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Corporate Investment and Restructuring


  • Tokuo Iwaisako


This chapter discusses corporate investment in the Japanese economy over the last few decades and the policy prescriptions that are now required to induce efficient investment. The chapter complements that by Hashimoto and Higuchi, since both discuss the problems at the real side of the Japanese economy and their possible solutions. The present chapter is closely related to that by Hoshi and Kashyap; while they deal with the nonperforming loan problem from the perspective of financial institutions, I discuss the problem here from the perspective of companies. Macroeconomic issues are discussed first, followed by microeconomic issues. The next section assesses aggregate nonpublic investment in the Japanese economy. Section 2 discusses the necessity of structural change and the absence of ‘the cleansing effect’ of the recession in the postbubble economy period -- the reallocation resources to more efficient uses as companies restructure or close down and workers shift to other jobs. In the traditional Japanese ‘main bank’ system in the 1960s and 70s, banks played a key role in reallocating capital to more productive investment opportunities and in restructuring old companies. However, in the second half of the 1990s, the nonperforming loan problem overwhelmed and paralyzed both the banks and any prospects for the development and implementation of a sustained corporate restructuring policy. In Section 3, several individual corporate restructuring cases are examined and the reasons that the restructuring process in Japan has been so ineffective and inefficient are discussed. Section 4 draws policy implications and concludes the chapter.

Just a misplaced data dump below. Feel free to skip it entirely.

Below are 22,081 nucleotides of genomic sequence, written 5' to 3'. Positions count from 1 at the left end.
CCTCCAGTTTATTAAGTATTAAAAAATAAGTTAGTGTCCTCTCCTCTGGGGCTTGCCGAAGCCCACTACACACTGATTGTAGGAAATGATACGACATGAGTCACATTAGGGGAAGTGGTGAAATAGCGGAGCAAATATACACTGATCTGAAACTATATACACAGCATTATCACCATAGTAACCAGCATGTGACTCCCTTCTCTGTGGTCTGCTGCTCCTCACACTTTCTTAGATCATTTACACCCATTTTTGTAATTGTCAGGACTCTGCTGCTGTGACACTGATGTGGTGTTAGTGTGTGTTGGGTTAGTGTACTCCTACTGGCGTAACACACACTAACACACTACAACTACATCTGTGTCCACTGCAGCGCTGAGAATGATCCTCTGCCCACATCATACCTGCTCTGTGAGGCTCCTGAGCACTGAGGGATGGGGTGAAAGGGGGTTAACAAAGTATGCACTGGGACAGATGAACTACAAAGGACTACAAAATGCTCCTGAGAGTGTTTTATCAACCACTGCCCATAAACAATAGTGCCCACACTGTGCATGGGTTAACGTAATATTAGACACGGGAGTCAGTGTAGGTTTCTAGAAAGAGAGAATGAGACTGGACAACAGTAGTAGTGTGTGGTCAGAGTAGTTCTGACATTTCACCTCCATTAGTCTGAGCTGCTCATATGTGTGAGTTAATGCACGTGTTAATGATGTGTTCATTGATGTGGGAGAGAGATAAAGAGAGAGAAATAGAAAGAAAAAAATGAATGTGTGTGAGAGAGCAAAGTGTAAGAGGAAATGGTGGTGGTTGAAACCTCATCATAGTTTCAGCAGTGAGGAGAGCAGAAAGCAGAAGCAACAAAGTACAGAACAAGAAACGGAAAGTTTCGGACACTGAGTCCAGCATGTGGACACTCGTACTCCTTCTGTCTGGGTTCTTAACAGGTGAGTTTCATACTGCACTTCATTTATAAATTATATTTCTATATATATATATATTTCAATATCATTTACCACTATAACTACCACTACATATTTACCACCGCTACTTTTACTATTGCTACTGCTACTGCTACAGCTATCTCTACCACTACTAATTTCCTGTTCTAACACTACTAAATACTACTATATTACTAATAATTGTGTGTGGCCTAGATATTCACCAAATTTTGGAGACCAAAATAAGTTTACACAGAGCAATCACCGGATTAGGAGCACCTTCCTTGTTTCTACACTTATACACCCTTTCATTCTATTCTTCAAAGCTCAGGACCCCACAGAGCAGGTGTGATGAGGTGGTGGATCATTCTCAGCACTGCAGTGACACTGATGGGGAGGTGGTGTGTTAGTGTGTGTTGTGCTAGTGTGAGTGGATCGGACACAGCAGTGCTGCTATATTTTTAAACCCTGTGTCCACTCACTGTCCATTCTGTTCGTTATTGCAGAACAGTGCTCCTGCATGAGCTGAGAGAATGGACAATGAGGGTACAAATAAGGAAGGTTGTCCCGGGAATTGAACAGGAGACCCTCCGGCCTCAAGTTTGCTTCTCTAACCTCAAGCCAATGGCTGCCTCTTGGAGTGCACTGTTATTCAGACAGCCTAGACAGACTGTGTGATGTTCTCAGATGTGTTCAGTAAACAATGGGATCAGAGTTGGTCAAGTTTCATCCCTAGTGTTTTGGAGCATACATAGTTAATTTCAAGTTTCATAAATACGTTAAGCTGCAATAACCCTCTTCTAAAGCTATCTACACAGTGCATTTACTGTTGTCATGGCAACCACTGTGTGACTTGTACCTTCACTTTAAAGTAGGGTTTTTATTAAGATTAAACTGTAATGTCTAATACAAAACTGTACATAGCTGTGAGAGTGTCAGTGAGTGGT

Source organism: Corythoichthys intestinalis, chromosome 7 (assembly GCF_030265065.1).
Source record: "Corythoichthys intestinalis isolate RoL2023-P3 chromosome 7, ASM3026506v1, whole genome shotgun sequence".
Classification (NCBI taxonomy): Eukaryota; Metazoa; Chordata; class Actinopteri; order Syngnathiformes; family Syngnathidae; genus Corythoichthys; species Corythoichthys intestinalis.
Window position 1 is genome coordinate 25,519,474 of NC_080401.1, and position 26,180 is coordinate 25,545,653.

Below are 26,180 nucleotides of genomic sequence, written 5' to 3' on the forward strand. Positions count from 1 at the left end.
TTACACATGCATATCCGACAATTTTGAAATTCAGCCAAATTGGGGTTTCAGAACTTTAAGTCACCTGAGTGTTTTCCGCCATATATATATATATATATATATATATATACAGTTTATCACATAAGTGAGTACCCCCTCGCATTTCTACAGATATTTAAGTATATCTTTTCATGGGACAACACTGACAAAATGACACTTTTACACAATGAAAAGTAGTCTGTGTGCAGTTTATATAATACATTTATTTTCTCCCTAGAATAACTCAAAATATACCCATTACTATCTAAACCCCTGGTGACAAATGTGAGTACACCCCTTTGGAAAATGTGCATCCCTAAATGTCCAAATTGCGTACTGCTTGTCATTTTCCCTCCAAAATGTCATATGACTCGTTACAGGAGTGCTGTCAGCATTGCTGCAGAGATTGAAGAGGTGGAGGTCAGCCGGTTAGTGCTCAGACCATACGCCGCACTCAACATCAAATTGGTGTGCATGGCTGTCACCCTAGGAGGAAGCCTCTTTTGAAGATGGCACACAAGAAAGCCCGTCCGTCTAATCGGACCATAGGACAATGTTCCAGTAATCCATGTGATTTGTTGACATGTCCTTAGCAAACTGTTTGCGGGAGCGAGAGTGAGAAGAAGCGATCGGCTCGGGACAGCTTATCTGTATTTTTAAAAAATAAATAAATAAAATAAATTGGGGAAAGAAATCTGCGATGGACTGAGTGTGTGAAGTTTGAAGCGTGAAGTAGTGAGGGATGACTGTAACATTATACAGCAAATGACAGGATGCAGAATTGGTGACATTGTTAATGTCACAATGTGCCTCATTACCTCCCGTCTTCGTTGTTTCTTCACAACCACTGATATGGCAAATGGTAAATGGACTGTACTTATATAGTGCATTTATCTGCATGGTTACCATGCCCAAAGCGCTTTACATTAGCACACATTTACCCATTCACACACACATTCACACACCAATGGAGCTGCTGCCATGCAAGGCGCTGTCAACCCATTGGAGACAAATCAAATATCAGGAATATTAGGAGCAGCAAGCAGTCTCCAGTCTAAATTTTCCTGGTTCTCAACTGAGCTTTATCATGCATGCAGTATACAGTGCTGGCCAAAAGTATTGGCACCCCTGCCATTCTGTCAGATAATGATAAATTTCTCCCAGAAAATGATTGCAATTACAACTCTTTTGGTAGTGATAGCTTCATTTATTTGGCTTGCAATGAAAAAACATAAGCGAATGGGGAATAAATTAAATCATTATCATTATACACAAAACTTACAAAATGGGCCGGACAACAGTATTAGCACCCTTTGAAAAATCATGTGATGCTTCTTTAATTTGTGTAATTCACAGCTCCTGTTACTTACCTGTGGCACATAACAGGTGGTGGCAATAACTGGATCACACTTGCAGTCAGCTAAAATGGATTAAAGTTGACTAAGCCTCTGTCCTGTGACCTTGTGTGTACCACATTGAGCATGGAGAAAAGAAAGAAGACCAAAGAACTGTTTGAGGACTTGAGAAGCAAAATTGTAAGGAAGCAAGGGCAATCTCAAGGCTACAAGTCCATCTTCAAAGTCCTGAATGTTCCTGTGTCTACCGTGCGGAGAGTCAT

Suggested Citation

  • Tokuo Iwaisako, 2004. "Corporate Investment and Restructuring," Discussion Paper Series a460, Institute of Economic Research, Hitotsubashi University.
  • Handle: RePEc:hit:hituec:a460

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